Brexit to Begin Transition Period for Brand Owners Seeking UK Trademark Protection

Wilson Sonsini Goodrich & Rosati
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Wilson Sonsini Goodrich & Rosati

Brand owners seeking to do business in Europe are well-advised to apply to register their key brands as trademarks. With the United Kingdom formally leaving the European Union as of January 31, brand owners seeking protection in the UK will have two choices: i) they can wait to extend their trademark registrations from the European Union pursuant to a transition process expected to be finalized in the year ahead; or ii) they can plan pro-actively to file UK trademark applications in the months ahead, before the "Brexit" transition is complete.

By way of background, the European Union trademark system grants European Union Trademarks (EUTMs). An EUTM is a single registration that gives its owner the exclusive right to use the trademark in all current and future member states of the European Union, a total of 28 jurisdictions today. The total cost of an EUTM can be as low as five thousand dollars, which makes it, arguably, the most cost-efficient trademark filing in the world. The UK, in contrast, offers a national trademark registration covering the UK only (England, Scotland, Wales, and Northern Ireland).

"Brexit" does not mean that the UK will leave the European Union trademark system right away. Instead, January 31 will mark the beginning of a transition period running until at least December 31, 2020. This transition period is in place to maintain the status quo until the end of the year or later, depending on how long it takes the UK and European Union to negotiate a comprehensive trade deal.

Existing UK trademark registrations should be unaffected by "Brexit."

Owners of EUTM registrations can expect that their trademark rights will be automatically extended to the UK once the "Brexit" transition process is complete. The EUTMs will have to have been registered before the end of the transition period, and any resulting UK trademark registrations will be for the exact same mark and the exact same products and services and will reflect the exact same filing and priority dates as the EUTMs.

Applications for EUTMs that have not matured to registration by the end of the transition period will not be automatically granted a comparable UK trademark registration. However, for nine months following the end of the transition period, owners of EUTM applications will be able to file a new UK trademark application and claim the filing date of their identical EUTM application that was still pending at the end of the transition period.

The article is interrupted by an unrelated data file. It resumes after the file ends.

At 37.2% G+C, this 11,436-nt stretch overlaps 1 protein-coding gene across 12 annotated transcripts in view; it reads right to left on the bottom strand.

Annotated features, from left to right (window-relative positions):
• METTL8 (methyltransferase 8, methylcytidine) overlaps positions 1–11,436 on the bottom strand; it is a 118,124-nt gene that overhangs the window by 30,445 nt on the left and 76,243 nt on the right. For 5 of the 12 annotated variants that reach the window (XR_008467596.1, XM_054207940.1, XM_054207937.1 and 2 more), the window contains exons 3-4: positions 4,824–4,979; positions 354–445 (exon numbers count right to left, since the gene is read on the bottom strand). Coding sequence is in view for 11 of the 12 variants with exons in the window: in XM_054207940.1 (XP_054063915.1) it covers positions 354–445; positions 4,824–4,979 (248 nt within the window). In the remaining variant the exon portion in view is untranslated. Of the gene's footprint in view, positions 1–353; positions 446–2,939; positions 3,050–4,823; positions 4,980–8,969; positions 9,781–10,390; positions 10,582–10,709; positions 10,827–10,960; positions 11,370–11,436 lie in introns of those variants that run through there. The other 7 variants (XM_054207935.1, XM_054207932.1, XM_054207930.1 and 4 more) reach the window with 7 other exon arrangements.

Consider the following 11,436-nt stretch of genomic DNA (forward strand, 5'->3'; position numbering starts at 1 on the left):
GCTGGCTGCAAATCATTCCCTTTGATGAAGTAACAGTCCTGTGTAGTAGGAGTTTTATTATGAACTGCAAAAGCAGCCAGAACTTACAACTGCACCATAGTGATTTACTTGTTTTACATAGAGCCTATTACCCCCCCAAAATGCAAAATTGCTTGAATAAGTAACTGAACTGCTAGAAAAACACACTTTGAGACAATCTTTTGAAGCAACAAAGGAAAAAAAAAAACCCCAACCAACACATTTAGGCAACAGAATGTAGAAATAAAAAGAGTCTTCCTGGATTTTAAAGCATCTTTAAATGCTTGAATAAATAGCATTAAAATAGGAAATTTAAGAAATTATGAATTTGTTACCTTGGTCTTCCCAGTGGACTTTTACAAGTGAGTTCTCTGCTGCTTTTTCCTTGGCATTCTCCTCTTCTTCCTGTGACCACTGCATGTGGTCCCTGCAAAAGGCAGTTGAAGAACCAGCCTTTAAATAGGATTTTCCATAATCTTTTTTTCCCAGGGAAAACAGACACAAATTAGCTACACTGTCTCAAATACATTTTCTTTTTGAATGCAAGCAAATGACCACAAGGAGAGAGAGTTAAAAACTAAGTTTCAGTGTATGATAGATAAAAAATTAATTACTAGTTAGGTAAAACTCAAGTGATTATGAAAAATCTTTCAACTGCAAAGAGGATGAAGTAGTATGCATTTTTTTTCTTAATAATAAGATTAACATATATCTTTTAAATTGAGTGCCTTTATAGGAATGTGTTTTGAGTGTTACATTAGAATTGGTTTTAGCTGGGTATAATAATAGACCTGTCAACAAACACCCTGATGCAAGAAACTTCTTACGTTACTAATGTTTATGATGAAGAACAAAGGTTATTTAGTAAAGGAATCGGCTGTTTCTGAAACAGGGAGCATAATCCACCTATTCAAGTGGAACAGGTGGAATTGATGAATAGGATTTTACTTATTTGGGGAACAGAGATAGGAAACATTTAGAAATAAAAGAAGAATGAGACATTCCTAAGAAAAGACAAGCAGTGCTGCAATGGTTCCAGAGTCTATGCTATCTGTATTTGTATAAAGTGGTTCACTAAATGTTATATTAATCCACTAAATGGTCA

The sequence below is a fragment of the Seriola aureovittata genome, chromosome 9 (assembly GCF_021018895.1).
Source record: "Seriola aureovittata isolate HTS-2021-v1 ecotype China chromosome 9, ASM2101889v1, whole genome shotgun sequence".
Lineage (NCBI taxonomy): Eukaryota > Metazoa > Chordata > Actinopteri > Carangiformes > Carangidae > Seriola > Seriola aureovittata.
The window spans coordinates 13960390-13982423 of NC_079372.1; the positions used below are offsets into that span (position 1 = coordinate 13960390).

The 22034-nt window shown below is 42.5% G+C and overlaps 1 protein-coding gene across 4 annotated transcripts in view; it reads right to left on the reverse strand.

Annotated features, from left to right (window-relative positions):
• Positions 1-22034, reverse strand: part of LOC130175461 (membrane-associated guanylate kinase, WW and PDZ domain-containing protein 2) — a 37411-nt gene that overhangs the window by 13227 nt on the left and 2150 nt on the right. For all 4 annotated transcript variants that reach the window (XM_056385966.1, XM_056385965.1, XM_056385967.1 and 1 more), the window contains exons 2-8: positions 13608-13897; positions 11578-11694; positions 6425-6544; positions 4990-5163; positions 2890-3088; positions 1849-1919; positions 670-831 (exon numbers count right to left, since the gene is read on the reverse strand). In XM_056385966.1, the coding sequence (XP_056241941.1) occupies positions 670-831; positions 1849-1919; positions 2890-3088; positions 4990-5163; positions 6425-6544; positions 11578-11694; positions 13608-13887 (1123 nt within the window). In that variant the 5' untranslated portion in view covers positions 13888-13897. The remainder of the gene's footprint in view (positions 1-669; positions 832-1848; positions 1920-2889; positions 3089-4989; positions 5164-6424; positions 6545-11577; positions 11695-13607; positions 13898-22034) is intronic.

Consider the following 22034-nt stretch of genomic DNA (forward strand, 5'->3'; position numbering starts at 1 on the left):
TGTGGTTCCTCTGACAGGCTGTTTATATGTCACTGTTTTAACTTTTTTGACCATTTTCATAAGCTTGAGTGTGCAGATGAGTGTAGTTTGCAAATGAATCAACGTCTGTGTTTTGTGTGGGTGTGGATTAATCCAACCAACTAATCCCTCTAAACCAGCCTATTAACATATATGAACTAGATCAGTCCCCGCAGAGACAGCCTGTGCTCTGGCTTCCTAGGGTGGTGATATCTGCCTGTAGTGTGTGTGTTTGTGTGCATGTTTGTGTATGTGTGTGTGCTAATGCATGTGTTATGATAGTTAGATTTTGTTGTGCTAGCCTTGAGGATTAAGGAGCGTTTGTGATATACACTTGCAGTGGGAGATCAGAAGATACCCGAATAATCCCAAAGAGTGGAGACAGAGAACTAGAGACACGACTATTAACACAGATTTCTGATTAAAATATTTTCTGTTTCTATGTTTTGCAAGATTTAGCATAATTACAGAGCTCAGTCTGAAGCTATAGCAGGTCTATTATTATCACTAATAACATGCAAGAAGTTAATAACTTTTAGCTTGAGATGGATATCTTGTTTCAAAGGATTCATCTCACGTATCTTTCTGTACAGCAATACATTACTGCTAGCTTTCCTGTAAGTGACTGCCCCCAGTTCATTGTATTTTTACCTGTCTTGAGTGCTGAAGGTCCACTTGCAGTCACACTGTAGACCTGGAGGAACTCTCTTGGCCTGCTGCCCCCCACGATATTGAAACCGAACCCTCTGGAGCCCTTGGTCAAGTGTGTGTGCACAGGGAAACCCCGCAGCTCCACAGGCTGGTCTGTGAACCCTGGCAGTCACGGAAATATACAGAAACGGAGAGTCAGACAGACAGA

At the end of the transition period, EUTMs will only cover the remaining 27 European Union member states; they will no longer cover the UK.

With these developments in mind, we offer the following recommendations:

  • Trademark rights are territorial. Don't assume that your trademark rights in the U.S. extend automatically to other countries.
  • Most countries outside the U.S. grant trademark rights on a first-to-file basis.
  • If the European Union and the UK are important markets for your business, it may be advisable to file new trademark applications for both European Union and UK protection, in the event EUTM registration is not granted by the end of the transition period. This is particularly prudent if the EUTM application is filed towards the end of the transition period.
  • If possible, try to ensure that your pending EUTM applications are prosecuted as swiftly as possible. Try to resolve oppositions against EUTM applications before the end of the transition period so the applications will be automatically granted comparable UK registrations.
  • If you are anticipating a dispute involving trademark rights in Europe, then make sure to seek advice, as "Brexit" will result in a number of strategic and tactical considerations.

We will continue to monitor developments during the transition period and will offer further updates, as necessary.

DISCLAIMER: Because of the generality of this update, the information provided herein may not be applicable in all situations and should not be acted upon without specific legal advice based on particular situations.

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